Why Aristotle’s Virtues Shape Good Students
I use Aristotelian virtues in my picture books because they can help children develop into the best version of themselves. This post explores how each of the virtues can be applied in the classroom.
According to Meredith Evans, a Licensed Marriage and Family Therapist, Aristotelian virtues are “the building blocks to being a good and well-adjusted person.”
Aristotle suggests that balance and operating in “the mean” are key. In other words, it is not desirable to have an excess or deficiency of any of the virtues.
The following are ways to adapt the eight Aristotelian virtues to shape good students.
Qualities of Good Students
Examples of everyday ways children can show bravery in the classroom are to:
- stand up to those who are bullying other students
- answer a question when they aren’t sure
- give a presentation in front of the class, even when they’re nervous.
Kristi Jacoby, a second-grade teacher, says that, “If kids are reading about bravery in books, they will gain more confidence to voice how they feel about bullying.” (Jacoby, Krisiti. 2022. E-mail message to author, August 17).
If students know they can be honest with their teachers, they will feel more comfortable asking for help. Children—and even adults—are often afraid to be truthful about their abilities because they are embarrassed, don’t want to be a burden, or just don’t know how to ask for help.
When teachers and school staff create a safe environment where honesty is encouraged and valued, telling the truth becomes easier for students to do.
Confidence can lead to better performance in the classroom. It’s a cycle that begins with practice, self-discipline, and using time productively. As children learn to believe in their abilities, they see improvement in their grades, which in turn increases their confidence even more.
Confident children may be more likely to get involved in extracurricular activities or have an after school job. Confidence opens doors for children to discover and develop talents they might not even know they have, setting the stage for future success and leadership. This is one reason that it’s so important for schools to prioritize offering a variety of extracurricular and enrichment activities.
“Sometimes you don’t have to do anything, you just have to be patient and generous with time to help people.”— Meredith Evans
Often, students are more comfortable getting help from fellow students than from teachers or parents. And when students take the time to help each other, it builds camaraderie.
Kristy Jacoby notes, “The generosity point is really important to me as a teacher! A motto we have in my classroom is ‘I do, you do, we do,’ so we are all involved in every step of learning.”
Teaching students to be generous with their time also helps them learn to be a team—a very important life skill.
Ambition is not a bad thing—it can be very beneficial for students. When students learn to set goals and work hard to achieve them, they are more willing to take on new challenges. Striving to reach their goals also teaches students how to achieve success one goal at a time.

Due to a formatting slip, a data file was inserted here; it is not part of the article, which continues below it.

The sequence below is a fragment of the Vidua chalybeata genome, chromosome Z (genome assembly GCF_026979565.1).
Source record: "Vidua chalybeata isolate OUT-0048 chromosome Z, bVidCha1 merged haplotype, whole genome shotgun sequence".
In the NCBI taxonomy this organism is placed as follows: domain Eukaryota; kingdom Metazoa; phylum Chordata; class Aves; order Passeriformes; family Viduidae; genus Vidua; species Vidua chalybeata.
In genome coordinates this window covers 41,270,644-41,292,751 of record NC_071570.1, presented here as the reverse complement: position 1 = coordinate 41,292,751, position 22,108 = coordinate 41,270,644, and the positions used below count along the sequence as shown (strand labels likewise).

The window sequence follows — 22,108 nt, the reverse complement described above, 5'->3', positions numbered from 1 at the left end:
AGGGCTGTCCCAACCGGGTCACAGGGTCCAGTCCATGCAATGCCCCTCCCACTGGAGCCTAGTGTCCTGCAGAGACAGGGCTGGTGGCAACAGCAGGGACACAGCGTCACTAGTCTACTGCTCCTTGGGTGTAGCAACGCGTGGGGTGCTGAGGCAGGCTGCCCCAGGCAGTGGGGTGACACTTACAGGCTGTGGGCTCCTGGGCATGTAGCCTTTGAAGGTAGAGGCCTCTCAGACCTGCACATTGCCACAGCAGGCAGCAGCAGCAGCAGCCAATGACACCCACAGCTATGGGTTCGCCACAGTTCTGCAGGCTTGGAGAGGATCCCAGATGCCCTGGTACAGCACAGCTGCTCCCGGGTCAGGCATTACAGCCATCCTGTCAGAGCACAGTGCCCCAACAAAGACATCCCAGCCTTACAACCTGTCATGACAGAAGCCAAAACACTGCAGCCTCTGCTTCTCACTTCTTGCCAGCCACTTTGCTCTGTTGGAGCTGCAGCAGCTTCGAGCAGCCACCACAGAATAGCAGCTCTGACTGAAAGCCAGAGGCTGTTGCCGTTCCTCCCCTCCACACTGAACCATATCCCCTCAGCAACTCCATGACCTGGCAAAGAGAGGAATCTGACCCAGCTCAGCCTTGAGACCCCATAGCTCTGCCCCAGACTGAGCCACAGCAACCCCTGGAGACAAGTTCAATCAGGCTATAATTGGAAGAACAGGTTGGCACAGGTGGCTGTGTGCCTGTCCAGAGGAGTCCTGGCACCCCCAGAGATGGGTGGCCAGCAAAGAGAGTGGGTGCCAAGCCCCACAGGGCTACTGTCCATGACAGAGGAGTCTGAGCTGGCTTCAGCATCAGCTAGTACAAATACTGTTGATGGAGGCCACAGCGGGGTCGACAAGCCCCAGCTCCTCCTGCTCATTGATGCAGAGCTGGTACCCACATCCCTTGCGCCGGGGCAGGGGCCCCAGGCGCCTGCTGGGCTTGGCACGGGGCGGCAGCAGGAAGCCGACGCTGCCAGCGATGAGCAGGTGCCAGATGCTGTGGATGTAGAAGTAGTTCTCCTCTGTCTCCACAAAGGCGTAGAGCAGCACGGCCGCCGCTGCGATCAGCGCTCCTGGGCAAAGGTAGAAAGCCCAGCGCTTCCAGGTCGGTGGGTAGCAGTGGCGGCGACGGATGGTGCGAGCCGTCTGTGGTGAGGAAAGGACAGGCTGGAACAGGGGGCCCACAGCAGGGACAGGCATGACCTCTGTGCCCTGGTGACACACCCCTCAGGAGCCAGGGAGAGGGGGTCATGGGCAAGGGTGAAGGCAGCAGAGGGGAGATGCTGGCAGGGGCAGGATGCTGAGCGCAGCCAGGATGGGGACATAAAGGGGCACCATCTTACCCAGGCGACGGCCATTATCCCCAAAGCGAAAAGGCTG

As Kristi reflects, “Ambition is especially important in primary grades. Letting students know that they can set goals and be anything they want in life is important. Never discourage them!”
Being a true friend means being supportive and encouraging. Teachers work hard to help their students practice being a good friend, which is important because it helps to create a more harmonious classroom environment. It can also reduce bullying and other interpersonal issues that cause pain and hurt.
“Humor is joyous in the classroom.”— Kristi Jacoby
Humor is important to development for a few reasons. What a student finds funny conveys where they are cognitively,1 but it also plays an important role in developing self-esteem, learning to problem solve, and honing social skills. A child’s school experience can be greatly improved by having a good sense of humor.
Teaching students that there is a time and place to share humor is important to keeping order in the classroom. Most kids work better when there is ‘order’—routines, expectations and boundaries firmly in place. (this article has a great analogy to being an air traffic controller!) It is also important to reinforce that it’s not funny to make fun of other students.
It is important for students in elementary school to learn patience. Teachers can use visual timers for students to understand:
- wait time
- model patience themselves
- make sure that expectations are reasonable, based on cognitive development
Patience is another virtue that lends to a cohesive classroom environment. Students who exercise patience are willing to wait their turn and to be patient with fellow classmates.
This becomes even more critical when children need to be patient with peers who have different athletic, artistic, or academic abilities than they do—just as their peers need to be patient with them when they need more time or support.
Kristi Jacoby frames this virtue perfectly: “As a teacher, you have to model patience—you can’t just expect it. Patience is a virtue, and it’s the hardest one for adults and children alike!”
Putting the virtues into practice
Even though they were developed more than 2,000 years ago, Aristotle’s virtues are still relevant today. That’s why I wrote the Zuko and Allie Puff series, and why I want teachers to see how applicable the virtues can be to their classrooms, helping guide social-emotional learning and life skills lessons.
Teachers are critical to shaping our children and giving them confidence for the future—just like Aristotle wanted!